Skip to main content

Verified by Psychology Today


Pandemic Proxemics: Is Six Feet Enough?

Before the coronavirus, what was your boundary style?

Remember the Seinfeld episode about the close talker? In this time of social distancing, it’s worth thinking about how our individual boundary style, as well as our personality, shape our response to public as well as private health.

Boundary style is the characteristic way we behave when encountering other people—friendly or cool, open or closed, wary or welcoming. Our inner and outer boundaries exist on a continuum from rigid to flexible, thick to thin, permeable to impermeable: While inner boundaries separate our thoughts, feelings, and impulses, relational or outer boundaries determine our level of comfort with others, be they family, friends, colleagues, and casual acquaintances.

Although primarily a mental phenomenon, boundaries arise early in life, once the infant realizes that it is a distinct entity, physically separate from its mother. The oceanic feeling Freud described as a sense of oneness disappears, but like a fossil frozen in amber, its trace remains and drives us thereafter, creating a lifelong tension between our conflicting needs for intimacy and independence.

Both physical and mental boundaries mark a line between where I end and you begin; where my body as well as my thoughts, feelings and impulses are separate from yours. Boundary invasions are those situations in which someone gets too close to us, literally and/or figuratively, whether it’s a stranger on the subway who gets right in our face or a friend who asks a personal question that’s none of their business.

Spatial boundaries define the invisible bubble around the body that anthropologists call proxemics, or the distance people keep from one another. In normal conditions, personal space varies not only from person to person but also according to context and culture; absent a public health crisis like the one that confronts us now, what’s too close for comfort in Tokyo may be a nodding acquaintance in Naples, while the right amount of space between two people at a cocktail party might be inappropriate at a business meeting.

Under normal circumstances, even when we have limited control over our physical distance from others–jammed up against a stranger on the bus or train, for instance, or as far as we can get from that person on the other side of the bed—we can communicate our other external boundaries with our overall body language; by the quality of our attention and the directness of our gaze; by our gestures, actions and expressions of emotion; and by our words. All are the interpersonal processes of relationship.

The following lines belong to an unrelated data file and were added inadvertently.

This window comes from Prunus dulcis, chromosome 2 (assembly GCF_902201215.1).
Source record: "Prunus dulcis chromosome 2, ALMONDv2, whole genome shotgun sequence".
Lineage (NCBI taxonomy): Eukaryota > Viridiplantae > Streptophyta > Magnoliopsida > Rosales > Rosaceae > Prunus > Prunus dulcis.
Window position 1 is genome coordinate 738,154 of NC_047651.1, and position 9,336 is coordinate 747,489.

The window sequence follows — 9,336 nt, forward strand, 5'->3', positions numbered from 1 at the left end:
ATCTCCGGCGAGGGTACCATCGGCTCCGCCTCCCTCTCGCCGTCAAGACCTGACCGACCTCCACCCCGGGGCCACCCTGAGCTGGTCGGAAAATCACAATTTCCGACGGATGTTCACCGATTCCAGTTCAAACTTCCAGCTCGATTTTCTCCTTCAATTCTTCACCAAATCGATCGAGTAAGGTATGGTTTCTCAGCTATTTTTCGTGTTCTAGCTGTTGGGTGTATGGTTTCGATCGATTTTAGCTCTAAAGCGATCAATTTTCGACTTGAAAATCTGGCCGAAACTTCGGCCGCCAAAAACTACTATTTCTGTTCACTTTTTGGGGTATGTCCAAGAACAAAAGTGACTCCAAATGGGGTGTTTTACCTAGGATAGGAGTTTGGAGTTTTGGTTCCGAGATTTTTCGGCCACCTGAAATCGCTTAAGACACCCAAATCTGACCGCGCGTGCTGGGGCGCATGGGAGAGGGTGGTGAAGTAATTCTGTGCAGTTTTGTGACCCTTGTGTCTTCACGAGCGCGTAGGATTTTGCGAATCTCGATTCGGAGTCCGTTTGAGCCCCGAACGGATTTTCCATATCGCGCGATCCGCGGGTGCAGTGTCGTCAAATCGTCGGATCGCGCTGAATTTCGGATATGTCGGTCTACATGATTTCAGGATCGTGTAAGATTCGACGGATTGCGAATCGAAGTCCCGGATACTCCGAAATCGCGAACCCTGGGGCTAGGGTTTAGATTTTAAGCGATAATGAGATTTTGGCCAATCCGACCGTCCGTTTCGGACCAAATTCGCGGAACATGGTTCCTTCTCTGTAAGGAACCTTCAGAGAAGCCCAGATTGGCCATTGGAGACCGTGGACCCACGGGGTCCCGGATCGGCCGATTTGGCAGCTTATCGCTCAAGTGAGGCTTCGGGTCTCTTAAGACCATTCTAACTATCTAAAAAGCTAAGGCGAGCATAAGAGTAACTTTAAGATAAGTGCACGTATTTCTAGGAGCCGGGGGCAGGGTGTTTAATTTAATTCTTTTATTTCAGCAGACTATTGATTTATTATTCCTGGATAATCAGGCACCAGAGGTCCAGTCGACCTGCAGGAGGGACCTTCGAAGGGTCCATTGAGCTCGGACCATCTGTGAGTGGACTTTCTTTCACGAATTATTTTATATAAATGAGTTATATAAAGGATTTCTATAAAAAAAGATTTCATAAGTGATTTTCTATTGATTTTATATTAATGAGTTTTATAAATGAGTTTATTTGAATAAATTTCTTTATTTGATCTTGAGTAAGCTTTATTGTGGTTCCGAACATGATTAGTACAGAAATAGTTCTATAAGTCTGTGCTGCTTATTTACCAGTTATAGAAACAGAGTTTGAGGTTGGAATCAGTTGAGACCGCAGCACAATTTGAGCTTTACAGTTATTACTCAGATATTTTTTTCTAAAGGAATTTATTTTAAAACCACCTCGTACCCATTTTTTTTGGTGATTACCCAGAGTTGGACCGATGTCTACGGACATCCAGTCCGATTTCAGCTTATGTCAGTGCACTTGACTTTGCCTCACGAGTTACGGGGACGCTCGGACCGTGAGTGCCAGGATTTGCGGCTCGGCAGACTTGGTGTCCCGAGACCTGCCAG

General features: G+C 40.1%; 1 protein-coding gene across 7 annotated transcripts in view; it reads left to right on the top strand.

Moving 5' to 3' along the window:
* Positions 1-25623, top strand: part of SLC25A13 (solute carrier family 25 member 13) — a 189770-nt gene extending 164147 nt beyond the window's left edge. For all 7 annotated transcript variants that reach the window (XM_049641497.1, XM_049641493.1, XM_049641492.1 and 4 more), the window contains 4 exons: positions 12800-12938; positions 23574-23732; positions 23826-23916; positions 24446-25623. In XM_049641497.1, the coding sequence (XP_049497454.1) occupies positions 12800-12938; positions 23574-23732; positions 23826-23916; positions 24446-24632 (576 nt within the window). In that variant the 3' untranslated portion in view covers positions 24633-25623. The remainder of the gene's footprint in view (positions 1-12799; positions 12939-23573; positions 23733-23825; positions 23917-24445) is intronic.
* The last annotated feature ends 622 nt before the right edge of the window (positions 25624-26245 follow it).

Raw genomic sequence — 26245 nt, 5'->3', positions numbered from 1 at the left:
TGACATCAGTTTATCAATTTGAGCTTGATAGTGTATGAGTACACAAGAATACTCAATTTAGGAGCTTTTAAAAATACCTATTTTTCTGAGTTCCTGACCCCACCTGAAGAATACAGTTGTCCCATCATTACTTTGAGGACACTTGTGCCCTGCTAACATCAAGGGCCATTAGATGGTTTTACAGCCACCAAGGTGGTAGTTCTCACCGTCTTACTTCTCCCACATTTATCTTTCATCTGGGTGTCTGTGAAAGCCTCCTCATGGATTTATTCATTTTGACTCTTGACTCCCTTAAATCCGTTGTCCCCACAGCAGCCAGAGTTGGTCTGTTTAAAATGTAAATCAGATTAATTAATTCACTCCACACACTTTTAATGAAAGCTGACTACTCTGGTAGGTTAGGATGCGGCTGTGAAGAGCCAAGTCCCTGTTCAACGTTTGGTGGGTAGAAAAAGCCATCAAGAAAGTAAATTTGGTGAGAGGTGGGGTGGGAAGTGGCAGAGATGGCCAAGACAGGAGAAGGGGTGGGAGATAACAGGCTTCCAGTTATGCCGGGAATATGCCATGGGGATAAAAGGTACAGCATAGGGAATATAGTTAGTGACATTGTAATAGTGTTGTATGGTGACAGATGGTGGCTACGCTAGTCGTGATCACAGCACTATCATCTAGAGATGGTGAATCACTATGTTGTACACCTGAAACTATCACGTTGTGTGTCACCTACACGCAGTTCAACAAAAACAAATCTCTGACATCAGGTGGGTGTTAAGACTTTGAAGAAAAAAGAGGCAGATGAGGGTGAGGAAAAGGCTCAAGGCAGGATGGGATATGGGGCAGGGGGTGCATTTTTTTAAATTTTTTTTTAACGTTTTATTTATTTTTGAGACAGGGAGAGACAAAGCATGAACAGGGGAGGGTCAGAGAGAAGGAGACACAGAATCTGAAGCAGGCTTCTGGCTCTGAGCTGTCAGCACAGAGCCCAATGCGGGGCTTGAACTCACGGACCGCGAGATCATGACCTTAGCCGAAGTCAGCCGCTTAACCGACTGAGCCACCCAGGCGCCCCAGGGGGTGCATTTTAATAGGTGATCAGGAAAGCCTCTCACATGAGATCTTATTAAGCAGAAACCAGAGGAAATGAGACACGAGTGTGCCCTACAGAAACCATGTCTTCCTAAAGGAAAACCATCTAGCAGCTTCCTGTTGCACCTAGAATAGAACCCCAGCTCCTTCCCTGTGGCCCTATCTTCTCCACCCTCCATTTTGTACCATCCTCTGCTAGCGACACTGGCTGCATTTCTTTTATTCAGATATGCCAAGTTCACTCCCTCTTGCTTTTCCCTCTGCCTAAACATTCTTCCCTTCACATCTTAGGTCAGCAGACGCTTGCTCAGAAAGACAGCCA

Social distancing is different, though. Even at the recommended six feet between us and others, those processes are how we can maintain connection. And most can be conveyed through all the electronic communications tools available, from Skype to Zoom meetings to telephones, while social networks can do much to limit our feelings of isolation from others.

In the current crisis, extroverts may have a more difficult adjustment to make than introverts, who need less stimulus from the external social world than do more outgoing personalities. As Susan Cain, author of Quiet: The Power of Introverts in a World that Can’t Stop Talking, points out, while extroverts gain energy from other people, the opposite is true for introverts, who, she estimates, account for a third of the people we know.

For extroverts, the limited opportunities to be in the company of others imposed by the current pandemic may be particularly onerous. By nature, they may chafe under the need for social distancing. In my own personal and professional circles, the extroverts report that, although they’re spending more time online, it’s less fulfilling than it was when they could easily temper it with actual human contact.

Some changes in how we interact with others may be temporary while others could be long-lasting. Before texting became the most efficient way of contacting people you needed to inform, reaching out and touching someone through actual phone conversations prevailed, and it might be making a permanent comeback.

As isolation continues, we're hearing from old friends and acquaintances whose Christmas cards or notes in the alumni quarterly had been our only contact for years—the revival of old friendships sparked by the pandemic reminds us of how important they once were, and catching up on more than the highlights of their and our lives re-cements connections that were once important.

While spending more time with one's family has been difficult at times, especially for those with young children, it has also made many of us grateful for the opportunity to get to know them in a different way. The enforced distancing has led to extensive online getting-to-know- encounters rather than hasty hookups.

And while boundary style tends to be more fixed than flexible, the distance we prefer between us and other people—he proxemics forced on us by this pandemic—is changing the way we live with and without each other, although how and whether it permanently reshapes all our relationships is yet to be determined.


Boundary Issues: Using boundary intelligence to get the intimacy you want and the independence you need in life, love and work. Jane Adams, Wiley.

More from Jane Adams Ph.D.
More from Psychology Today